Healthcare Immigration

Healthcare Immigration 2018-06-15T13:09:11+00:00

Our Health Care Immigration Law Practice has the experience, know-how, and commitment to effectively meet all your health care immigration needs. Our experienced Health Care Immigration Attorney has directly worked with various health care recruiting agencies, health care professionals, and internationally renowned foreign physicians obtain Conrad Waivers. Immigration Attorney Lee has successfully filed hundreds of Schedule A Nurse I-140 applications, responded to hundreds of Health Care Immigration application-related Requests for Evidence regarding ability to pay, notice of posting issues, bona fide job opportunity, CFGNS/ECFMG credentials evaluations, etc.

Our Health Care Immigration Attorney diligently stays up-to-date on all health care immigration news, policies, and laws in order to serve her health care clients. Time and time again, Immigration Attorney Lee has never failed to provide 100% customer satisfaction to her health care clients whether it was meeting their time-sensitive immigration needs, filing last-minute bulk nurse applications overnight to meet quotas, or simply being accessible to answer any questions her clients may have 24 hours a day. Let us prove to you how better our Health Care Immigration Attorney can serve you.

Schedule A

Schedule A is a list of occupations for which the U.S. Department of Labor has determined that there is an insufficient number of U.S. workers who are able, willing, qualified and available. Inclusion on Schedule A also establishes that the employment of foreign workers in such occupations will not adversely affect the wages and working conditions of U.S. workers similarly employed. The advantage of being on Schedule A is that the foreign worker can obtain a green card without first having to go through the entire labor certification process. Currently, only two occupations are explicitly listed on Schedule A:

1. Professional Nurses – To qualify for Schedule A processing, a professional nurse must meet at least one of these two alternative requirements:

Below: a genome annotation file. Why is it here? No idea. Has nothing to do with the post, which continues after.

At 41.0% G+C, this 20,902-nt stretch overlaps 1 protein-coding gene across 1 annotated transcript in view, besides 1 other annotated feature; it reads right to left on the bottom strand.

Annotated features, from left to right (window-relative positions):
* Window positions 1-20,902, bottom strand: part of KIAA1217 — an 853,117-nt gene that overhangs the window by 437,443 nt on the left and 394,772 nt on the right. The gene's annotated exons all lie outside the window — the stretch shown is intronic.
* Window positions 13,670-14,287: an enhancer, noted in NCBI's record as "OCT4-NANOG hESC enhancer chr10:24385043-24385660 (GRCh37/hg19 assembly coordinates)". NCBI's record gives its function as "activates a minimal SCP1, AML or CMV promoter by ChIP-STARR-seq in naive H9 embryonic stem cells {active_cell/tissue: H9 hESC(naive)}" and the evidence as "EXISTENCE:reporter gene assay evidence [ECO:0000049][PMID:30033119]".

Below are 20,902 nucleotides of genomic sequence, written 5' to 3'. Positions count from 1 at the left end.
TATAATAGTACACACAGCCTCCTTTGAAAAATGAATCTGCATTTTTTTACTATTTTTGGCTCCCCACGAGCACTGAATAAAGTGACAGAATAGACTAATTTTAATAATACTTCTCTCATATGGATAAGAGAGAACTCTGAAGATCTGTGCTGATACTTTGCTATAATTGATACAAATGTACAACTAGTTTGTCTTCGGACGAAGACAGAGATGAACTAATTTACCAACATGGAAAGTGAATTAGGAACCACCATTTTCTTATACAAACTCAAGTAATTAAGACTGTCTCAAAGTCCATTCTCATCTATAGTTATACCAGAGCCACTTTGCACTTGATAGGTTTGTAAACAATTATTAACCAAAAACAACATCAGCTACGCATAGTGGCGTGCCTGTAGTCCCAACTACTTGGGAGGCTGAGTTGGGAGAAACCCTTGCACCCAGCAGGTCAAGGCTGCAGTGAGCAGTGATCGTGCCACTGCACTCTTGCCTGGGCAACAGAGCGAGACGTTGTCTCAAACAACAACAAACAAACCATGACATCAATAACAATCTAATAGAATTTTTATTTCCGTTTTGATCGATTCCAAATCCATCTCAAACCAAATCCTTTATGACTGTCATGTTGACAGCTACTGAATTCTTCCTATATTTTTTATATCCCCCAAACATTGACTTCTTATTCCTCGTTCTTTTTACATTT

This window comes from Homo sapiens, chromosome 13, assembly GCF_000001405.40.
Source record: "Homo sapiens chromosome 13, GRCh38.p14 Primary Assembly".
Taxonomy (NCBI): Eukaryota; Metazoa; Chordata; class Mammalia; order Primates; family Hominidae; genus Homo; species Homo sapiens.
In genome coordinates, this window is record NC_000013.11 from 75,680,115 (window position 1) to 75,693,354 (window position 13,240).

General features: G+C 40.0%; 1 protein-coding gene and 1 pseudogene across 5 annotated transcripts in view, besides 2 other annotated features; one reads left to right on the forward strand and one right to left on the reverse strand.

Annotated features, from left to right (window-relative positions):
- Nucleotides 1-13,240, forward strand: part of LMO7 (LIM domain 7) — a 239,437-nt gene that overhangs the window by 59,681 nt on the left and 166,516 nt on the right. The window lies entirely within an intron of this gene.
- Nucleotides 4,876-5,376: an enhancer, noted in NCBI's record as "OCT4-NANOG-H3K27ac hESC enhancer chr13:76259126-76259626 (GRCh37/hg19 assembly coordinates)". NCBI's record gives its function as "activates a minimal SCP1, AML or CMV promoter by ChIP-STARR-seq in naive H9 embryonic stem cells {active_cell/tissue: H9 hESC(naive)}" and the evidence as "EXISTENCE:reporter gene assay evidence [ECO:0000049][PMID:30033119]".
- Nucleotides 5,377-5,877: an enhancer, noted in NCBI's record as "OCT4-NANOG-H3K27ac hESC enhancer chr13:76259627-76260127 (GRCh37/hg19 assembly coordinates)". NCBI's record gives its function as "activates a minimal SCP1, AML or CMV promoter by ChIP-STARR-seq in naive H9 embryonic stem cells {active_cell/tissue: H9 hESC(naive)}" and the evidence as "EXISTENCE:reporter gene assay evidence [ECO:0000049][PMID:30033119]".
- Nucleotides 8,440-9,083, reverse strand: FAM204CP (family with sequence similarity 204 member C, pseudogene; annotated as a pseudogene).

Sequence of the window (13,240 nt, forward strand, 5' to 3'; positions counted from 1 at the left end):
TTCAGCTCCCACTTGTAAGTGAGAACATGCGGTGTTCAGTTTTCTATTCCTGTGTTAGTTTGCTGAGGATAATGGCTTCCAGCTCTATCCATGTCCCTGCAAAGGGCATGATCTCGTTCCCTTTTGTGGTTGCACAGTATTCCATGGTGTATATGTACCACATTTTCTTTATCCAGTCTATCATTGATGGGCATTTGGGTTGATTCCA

•  The nurse must have passed the Commission on Graduates in Foreign Nursing Schools (CGFNS) Examination; or
  • The nurse must hold a full and unrestricted license to practice professional nursing in the state of intended employment.

The CGFNS certificate provides evidence that the nurse has complied with a three step review of their nursing skills: (1) a credentials evaluation; (2) passage of an English language proficiency exam; and (3) passage of the CGFNS qualifying exam. Once these requisites have been met, the Commission on Graduates of Foreign Nursing Schools will issue the nurse a CGFNS certificate. The purpose of this certification program is to serve as a predictive evaluation process to accurately judge which nurses will be able to meet the requirements for U.S. licensure once admitted to the country. If the nurse has already passed the NCLEX-RN exam, they are exempted from the requirement of obtaining a CGFNS certificate.

2. Physical Therapists – To qualify for Schedule A processing, a Physical Therapist must meet the following requirements:

  • A Physical Therapist with a 4 Year Bachelor Degree in Physical Therapy, or equivalent, and,
  • A Physical Therapist with a State License, or,
  • A Physical Therapist with a letter from the State Licensing Authority for the state of intended employment stating that the Foreign National Physical Therapist is qualified to take that state’s written licensing examination for Physical Therapists.

J1 Visas and Waivers

Under the terms of a J1 visa, an International Medical Graduate who completes a residency or fellowship in the United States must return to his or her home country to practice for at least two years. However, there are two common J1 waivers for foreign physicians and avoid the two year foreign residency requirement:

J1 Conrad Waivers

An Interest Government Agency (IGA) shows that the IMG is needed in the US to work in a medically underserved area, as designated by the Department of Health and Human Services. The Conrad Program authorizes each state to recommend waivers for a specific number of foreign national physicals per fiscal year (October 1 through September 30). Each state has the flexibility to designate its own yearly waiver quota depending on how many foreign physicians they need to staff physical shortage areas. The program also affords J1 visa holders the opportunity to waive their two year foreign residency requirement in exchange for providing primary healthcare and some specialty care in a federally designated physician shortage area for a period of three years.

J1 National Interest Waivers

The National Interest Waiver may be requested by an interested US government agency in the “national or public interest.” You must demonstrate how you will provide a direct or indirect benefit through regional or local action, and case law suggests the following factors that might satisfy the “national interest” requirement:

  • Improving the US economy;
  • Improving wages or working conditions for US workers;
  • Improving education and training programs for US children and under qualified workers;
  • Improving health care;
  • Providing more affordable housing for young and; or older, poorer, US citizens;
  • Improving the environment of the US and make more productive use of natural resources;
  • A request from a US government agency.